The Project Management Institute (PMI) defines a project in its PMBOK® 4th Edition as:

A temporary endeavor undertaken to create a Unique product, service or result.

So, if we are estimating a PROJECT, we must minimally be able to define:

  • What is the scope of the project:  Will it include a full lifecycle (i.e., from concept definition and requirements through to working installation of software for the first user?) What is the final result (a product, a concept, a service) and what are the functions to be included?
  • Who (the stakeholders), what (as above), when (how will we know it is done?), where, and why (what’s the objective?)  Note that HOW the project is to be done is outside the definition of the project.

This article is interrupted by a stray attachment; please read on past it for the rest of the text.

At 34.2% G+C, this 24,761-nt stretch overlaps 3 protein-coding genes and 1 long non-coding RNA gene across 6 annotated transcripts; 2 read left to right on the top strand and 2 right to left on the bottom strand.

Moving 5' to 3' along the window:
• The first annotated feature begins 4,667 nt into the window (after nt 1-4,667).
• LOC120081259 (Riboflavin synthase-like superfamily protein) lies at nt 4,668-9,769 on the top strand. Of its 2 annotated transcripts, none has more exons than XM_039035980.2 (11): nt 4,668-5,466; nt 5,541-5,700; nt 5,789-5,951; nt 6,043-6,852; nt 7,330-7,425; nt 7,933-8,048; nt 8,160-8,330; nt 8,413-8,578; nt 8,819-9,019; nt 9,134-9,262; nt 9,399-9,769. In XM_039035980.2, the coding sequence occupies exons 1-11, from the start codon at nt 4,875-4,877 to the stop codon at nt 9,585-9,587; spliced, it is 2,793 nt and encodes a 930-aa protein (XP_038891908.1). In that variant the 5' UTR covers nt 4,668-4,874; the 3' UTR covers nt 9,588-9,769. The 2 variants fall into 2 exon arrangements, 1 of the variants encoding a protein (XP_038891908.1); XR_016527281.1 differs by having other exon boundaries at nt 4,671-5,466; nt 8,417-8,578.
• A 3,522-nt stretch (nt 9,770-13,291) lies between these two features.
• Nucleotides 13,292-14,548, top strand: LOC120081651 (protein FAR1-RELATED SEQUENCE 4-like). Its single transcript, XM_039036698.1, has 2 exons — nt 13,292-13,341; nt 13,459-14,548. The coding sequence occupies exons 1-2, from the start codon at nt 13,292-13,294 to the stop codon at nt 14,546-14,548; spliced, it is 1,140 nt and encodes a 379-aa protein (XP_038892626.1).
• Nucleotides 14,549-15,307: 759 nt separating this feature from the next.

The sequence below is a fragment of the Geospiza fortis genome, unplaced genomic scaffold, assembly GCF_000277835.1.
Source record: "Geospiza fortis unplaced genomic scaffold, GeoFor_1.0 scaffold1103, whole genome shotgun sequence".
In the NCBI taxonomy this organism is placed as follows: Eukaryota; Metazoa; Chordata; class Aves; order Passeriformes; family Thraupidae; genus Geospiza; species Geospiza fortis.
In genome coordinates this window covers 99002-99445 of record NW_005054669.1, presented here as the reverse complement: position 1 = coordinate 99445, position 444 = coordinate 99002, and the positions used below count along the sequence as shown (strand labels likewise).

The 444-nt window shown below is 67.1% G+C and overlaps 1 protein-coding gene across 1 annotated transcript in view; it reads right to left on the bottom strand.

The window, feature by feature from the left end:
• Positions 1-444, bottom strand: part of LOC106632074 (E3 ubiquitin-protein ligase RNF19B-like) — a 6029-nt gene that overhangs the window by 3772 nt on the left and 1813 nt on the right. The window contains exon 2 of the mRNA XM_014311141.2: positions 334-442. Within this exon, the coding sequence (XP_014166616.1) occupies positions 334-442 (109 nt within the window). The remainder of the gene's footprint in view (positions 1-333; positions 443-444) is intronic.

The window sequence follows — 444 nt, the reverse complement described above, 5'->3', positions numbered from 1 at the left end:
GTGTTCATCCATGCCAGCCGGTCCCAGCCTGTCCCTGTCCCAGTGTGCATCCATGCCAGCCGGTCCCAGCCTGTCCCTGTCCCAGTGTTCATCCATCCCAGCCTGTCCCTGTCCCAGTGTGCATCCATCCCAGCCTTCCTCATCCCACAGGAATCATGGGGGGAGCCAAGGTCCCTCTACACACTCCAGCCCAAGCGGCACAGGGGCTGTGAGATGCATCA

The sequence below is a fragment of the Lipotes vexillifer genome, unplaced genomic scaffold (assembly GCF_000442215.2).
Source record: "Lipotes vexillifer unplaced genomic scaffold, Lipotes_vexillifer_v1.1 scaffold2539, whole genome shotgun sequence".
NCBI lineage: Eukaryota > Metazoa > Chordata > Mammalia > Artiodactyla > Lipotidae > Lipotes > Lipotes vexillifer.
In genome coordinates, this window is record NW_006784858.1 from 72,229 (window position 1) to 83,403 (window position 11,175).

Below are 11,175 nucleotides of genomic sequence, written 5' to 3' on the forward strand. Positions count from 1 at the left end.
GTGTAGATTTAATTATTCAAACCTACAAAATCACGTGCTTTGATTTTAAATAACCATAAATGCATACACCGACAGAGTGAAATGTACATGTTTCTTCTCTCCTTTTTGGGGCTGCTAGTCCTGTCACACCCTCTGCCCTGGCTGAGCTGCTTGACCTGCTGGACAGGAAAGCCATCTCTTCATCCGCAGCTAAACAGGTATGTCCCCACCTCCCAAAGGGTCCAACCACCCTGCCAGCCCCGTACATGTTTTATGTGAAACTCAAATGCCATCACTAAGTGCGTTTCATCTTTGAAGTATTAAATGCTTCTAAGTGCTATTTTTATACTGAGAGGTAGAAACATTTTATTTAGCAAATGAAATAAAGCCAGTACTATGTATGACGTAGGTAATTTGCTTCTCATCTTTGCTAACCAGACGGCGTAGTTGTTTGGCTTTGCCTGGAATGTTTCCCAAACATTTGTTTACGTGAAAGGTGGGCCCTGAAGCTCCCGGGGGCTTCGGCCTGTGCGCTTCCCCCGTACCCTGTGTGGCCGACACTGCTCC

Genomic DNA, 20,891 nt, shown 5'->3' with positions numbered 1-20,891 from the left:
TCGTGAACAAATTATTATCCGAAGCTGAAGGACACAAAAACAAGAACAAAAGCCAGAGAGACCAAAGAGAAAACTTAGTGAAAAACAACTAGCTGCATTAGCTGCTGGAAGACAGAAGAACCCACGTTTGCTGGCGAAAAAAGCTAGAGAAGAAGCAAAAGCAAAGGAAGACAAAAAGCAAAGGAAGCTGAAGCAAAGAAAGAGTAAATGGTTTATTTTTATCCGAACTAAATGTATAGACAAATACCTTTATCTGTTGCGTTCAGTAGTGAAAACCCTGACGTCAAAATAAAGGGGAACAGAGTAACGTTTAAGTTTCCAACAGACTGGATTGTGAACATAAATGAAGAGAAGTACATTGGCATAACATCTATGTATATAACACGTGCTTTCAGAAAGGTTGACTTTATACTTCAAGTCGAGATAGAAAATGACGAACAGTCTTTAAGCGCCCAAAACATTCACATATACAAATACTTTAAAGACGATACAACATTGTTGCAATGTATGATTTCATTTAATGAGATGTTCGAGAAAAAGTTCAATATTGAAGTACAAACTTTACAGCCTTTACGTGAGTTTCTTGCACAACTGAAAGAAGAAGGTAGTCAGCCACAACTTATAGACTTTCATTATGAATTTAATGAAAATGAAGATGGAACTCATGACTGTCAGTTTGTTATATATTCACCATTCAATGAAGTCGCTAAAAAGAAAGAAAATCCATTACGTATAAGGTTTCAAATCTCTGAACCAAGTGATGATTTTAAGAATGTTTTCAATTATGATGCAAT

• What is included (and even more important sometimes – what is NOT included) and what are the start and stop points?  What (explicitly) is outside the boundaries of the project (such as training; corporate rollout; multiple languages; etc.)

Once you’ve defined that “it” is a project that you want to estimate, and have defined what constitutes said project as outlined above, make sure to write them down.  Once you’ve got these minimal things documented, you are ready to at least begin to think about how to estimate the items in the original list I presented at the top of this post (how big, how long, how much, how good.)

For more information and definitions about “Projects” refer to www.pmi.org (The official site of the Project Management Institute.)